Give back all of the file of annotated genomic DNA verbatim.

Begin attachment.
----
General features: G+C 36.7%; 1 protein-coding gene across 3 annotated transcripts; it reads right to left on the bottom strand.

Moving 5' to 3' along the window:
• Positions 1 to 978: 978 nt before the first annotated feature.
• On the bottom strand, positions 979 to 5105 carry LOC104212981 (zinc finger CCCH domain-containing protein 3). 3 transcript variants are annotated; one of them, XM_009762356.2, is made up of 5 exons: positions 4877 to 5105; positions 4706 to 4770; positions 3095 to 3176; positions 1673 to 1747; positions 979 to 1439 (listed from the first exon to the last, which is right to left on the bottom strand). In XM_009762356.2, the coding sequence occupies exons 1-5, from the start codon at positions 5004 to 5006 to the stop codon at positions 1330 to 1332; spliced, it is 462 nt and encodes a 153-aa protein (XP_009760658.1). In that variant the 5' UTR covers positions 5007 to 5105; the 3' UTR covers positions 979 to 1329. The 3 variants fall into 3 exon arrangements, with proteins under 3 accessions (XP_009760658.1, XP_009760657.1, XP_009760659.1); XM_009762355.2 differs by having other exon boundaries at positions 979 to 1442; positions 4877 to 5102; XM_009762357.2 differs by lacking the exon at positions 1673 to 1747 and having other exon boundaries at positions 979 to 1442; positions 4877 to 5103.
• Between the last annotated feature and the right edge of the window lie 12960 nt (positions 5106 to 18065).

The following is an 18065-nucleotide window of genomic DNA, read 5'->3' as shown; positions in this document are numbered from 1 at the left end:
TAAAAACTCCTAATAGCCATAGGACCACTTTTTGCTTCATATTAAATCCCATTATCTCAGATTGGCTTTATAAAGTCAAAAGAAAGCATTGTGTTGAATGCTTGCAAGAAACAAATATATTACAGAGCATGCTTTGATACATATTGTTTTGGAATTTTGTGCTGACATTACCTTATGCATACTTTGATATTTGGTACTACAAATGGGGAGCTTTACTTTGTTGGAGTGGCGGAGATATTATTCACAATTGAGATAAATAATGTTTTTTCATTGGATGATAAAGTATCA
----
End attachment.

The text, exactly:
General features: G+C 36.7%; 1 protein-coding gene across 3 annotated transcripts; it reads right to left on the bottom strand.

Moving 5' to 3' along the window:
• Positions 1 to 978: 978 nt before the first annotated feature.
• On the bottom strand, positions 979 to 5105 carry LOC104212981 (zinc finger CCCH domain-containing protein 3). 3 transcript variants are annotated; one of them, XM_009762356.2, is made up of 5 exons: positions 4877 to 5105; positions 4706 to 4770; positions 3095 to 3176; positions 1673 to 1747; positions 979 to 1439 (listed from the first exon to the last, which is right to left on the bottom strand). In XM_009762356.2, the coding sequence occupies exons 1-5, from the start codon at positions 5004 to 5006 to the stop codon at positions 1330 to 1332; spliced, it is 462 nt and encodes a 153-aa protein (XP_009760658.1). In that variant the 5' UTR covers positions 5007 to 5105; the 3' UTR covers positions 979 to 1329. The 3 variants fall into 3 exon arrangements, with proteins under 3 accessions (XP_009760658.1, XP_009760657.1, XP_009760659.1); XM_009762355.2 differs by having other exon boundaries at positions 979 to 1442; positions 4877 to 5102; XM_009762357.2 differs by lacking the exon at positions 1673 to 1747 and having other exon boundaries at positions 979 to 1442; positions 4877 to 5103.
• Between the last annotated feature and the right edge of the window lie 12960 nt (positions 5106 to 18065).

The following is an 18065-nucleotide window of genomic DNA, read 5'->3' as shown; positions in this document are numbered from 1 at the left end:
TAAAAACTCCTAATAGCCATAGGACCACTTTTTGCTTCATATTAAATCCCATTATCTCAGATTGGCTTTATAAAGTCAAAAGAAAGCATTGTGTTGAATGCTTGCAAGAAACAAATATATTACAGAGCATGCTTTGATACATATTGTTTTGGAATTTTGTGCTGACATTACCTTATGCATACTTTGATATTTGGTACTACAAATGGGGAGCTTTACTTTGTTGGAGTGGCGGAGATATTATTCACAATTGAGATAAATAATGTTTTTTCATTGGATGATAAAGTATCA